One of the primary reasons why people end up in debt and strapped for cash is that they simply spend more than they have coming in. It doesn’t take a top mathematician to work out that if you consistently spend more money than you are bringing in then, sooner or later, you will find yourself in trouble financially.There are a number of aspects within your spending that, if you get them correct, will ensure that you aren’t overspending and putting you and your family at risk of financial meltdown.
It doesn’t have to involve a major lifestyle change because often the smaller, more subtle changes, done well, can make the biggest difference and keep you debt free.
It’s about sitting down, carefully looking at what your income and expenditure is, before then looking at where best to make cutbacks. It may seem an inconvenience but, in the long run, it will save a lot of heartache.
Work out what your monetary situation is
Primarily, the first thing to look at is what your income is. Take into account anything you receive regularly such as wages, any rent from properties and expected payments to give you a clear look at your income stream. Treat any one-off payments as a bonus and purely consider regular income to give you a solid, regular and dependable look at what you can realistically afford to spend each month.
From here you can then set out a workable budget which will help you to spend what you can afford, rather than regularly creeping into overdraft city. Gradually from your monthly income take off exactly what you need to pay off each month, be it rent, mortgage payments, travel costs or other regular expenditures. If, once you have taken off all the expenses of the month, you find that you are over what you have coming in then it’s essential that you look at where cuts need to be made.
If you still have a little bit of cash left over, don’t get complacent and think that you must spend it at all costs, if you’ll pardon the pun. Consider sticking whatever you have left over in a savings account so that it’s working well for you, as this can provide a cushion for future months if you find you have overspent.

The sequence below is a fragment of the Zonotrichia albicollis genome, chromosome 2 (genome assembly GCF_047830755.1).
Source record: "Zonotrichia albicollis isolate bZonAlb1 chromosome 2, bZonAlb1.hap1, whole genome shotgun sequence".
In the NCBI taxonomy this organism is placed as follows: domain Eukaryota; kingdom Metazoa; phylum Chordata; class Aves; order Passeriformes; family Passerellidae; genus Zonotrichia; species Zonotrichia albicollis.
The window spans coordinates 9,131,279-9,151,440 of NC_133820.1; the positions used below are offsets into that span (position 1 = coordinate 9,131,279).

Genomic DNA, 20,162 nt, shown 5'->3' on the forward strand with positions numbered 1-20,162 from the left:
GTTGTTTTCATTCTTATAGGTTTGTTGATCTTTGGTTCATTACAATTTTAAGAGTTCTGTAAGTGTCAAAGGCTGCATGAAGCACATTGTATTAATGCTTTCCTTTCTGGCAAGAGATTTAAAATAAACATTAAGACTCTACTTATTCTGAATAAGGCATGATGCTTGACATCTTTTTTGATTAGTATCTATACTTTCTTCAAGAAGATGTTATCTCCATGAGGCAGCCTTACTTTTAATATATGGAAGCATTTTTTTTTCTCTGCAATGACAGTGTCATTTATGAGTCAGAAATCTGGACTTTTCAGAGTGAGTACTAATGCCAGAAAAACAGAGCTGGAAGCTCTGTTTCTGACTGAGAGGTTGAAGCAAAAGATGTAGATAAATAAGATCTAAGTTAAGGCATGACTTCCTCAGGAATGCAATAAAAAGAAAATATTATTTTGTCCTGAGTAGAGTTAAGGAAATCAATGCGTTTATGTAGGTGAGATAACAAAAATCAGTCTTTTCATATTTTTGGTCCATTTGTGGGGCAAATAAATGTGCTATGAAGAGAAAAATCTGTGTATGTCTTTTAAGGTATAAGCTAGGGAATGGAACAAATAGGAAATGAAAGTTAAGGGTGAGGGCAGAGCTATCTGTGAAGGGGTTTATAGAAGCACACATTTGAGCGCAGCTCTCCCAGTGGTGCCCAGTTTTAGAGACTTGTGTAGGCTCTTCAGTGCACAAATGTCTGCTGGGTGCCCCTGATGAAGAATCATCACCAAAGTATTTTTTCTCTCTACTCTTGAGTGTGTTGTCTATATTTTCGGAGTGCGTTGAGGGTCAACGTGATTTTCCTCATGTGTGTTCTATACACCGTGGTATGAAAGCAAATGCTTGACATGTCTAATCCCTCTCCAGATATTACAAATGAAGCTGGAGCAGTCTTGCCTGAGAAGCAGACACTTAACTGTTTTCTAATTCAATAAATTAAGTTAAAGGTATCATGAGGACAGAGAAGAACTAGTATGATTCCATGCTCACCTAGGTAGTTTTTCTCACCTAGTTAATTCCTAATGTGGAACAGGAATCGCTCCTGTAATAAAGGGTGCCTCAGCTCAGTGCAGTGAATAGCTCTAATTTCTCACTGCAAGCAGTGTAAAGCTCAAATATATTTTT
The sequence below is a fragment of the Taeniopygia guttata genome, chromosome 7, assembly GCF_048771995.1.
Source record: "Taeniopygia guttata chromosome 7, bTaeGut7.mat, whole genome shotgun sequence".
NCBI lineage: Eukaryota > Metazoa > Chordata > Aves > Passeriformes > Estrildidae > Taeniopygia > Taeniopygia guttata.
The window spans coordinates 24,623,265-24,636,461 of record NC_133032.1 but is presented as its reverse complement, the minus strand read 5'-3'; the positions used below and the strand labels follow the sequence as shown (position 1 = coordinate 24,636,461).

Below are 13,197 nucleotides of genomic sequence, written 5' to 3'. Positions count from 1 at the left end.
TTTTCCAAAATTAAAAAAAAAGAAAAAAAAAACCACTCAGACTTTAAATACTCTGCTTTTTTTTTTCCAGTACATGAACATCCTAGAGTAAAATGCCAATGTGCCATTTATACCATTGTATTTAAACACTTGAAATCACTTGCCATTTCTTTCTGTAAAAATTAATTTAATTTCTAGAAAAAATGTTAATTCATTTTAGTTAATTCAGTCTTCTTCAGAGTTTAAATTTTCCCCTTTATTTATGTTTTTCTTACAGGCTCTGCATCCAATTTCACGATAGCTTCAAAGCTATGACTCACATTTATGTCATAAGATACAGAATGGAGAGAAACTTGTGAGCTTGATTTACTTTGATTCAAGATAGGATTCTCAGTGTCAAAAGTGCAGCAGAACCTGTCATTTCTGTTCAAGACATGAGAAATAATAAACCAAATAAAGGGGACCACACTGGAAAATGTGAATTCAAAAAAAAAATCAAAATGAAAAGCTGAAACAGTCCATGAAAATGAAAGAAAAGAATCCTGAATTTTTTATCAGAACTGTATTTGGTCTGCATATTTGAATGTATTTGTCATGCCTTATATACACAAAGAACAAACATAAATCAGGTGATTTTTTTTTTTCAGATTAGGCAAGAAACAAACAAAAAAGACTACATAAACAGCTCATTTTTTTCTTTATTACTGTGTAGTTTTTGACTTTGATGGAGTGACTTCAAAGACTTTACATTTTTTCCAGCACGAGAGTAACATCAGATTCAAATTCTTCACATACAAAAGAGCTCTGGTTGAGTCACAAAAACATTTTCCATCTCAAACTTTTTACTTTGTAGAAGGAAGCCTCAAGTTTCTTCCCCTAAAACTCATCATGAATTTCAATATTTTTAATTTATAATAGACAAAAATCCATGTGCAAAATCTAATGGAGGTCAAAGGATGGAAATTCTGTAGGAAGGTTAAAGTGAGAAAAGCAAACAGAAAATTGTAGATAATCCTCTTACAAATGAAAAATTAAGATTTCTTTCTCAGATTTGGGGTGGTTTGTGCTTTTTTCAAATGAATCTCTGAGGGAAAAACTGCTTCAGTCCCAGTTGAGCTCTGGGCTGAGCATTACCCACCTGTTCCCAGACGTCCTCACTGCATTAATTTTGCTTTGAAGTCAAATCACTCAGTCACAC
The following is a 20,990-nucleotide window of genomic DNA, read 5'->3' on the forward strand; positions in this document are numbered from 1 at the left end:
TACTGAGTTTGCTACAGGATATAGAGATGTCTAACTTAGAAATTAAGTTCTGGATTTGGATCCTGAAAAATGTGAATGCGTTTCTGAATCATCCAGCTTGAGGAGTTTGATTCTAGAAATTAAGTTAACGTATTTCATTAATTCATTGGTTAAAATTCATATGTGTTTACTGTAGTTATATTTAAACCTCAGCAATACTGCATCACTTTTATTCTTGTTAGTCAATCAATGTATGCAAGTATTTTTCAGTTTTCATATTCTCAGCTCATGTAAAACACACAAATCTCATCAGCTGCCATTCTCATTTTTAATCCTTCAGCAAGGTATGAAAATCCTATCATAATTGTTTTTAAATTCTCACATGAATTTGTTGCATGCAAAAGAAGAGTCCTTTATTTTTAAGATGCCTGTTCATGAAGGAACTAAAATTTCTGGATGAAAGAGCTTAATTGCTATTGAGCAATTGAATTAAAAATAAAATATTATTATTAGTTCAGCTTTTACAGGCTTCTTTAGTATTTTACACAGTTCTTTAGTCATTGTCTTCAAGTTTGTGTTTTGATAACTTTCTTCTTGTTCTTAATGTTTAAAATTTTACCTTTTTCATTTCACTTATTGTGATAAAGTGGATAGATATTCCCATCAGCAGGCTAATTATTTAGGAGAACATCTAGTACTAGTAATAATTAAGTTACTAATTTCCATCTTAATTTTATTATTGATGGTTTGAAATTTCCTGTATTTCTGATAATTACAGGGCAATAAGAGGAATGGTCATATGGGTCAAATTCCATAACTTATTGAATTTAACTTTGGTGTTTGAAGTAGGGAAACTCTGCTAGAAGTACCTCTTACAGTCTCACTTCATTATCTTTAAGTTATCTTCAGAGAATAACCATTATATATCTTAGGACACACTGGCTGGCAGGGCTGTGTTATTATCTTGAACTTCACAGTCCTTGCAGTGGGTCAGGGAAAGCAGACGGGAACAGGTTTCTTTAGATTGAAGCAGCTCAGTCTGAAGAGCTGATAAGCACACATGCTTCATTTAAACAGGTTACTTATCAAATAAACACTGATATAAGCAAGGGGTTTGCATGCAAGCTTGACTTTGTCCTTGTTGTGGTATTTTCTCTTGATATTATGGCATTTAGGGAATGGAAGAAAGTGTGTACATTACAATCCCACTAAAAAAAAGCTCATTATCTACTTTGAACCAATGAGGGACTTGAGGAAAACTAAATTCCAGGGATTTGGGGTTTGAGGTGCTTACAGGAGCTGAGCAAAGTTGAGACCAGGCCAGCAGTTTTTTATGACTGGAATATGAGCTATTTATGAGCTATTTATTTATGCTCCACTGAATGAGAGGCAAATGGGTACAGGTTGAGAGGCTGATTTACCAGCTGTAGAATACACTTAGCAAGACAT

Part of the budgeting process is looking at the month-to-month expenses as well as the longer-term ones a little bit further down the line. This can allow you to budget for a major expense so, if you are aware that you have a holiday or a car to pay for later in the year then you are able to cut back a few months prior to this. Don’t allow yourself to work in a bubble and concentrate just on month-to-month expenses because you could be caught out by a sucker punch later on.
Quite simply, take lots of care when it comes to what you spend each month. If you act sensibly, and realise that simply putting purchases on a credit card won’t solve anything, then you’ll be in a much better position. Take, for example, a recent uSwitch survey which found that many people are choosing to pay for their Christmas with credit cards, racking up problems for further down the line as a result. Indeed, four million turkeys will be paid for via a credit card this year while 59 per cent plan to buy Christmas with the help of plastic. Michael Ossei, personal finance expert at uSwitch, said: “The last thing people want to do is scrimp at Christmas, but it’s easy to get carried away and spend more than you mean to at this time of year.
“The high number of consumers willing to put themselves deeper in debt just to stave off the embarrassment of not giving presents sends alarm bells ringing.”
It’s essential that, all year round, you don’t overspend and instead stay strictly within your means.
That’s not to say you can’t enjoy yourself, and no-one should have to scrimp and save for their whole life, but there needs to be a limit in order for you to stay firmly in the black, rather than slipping into the red.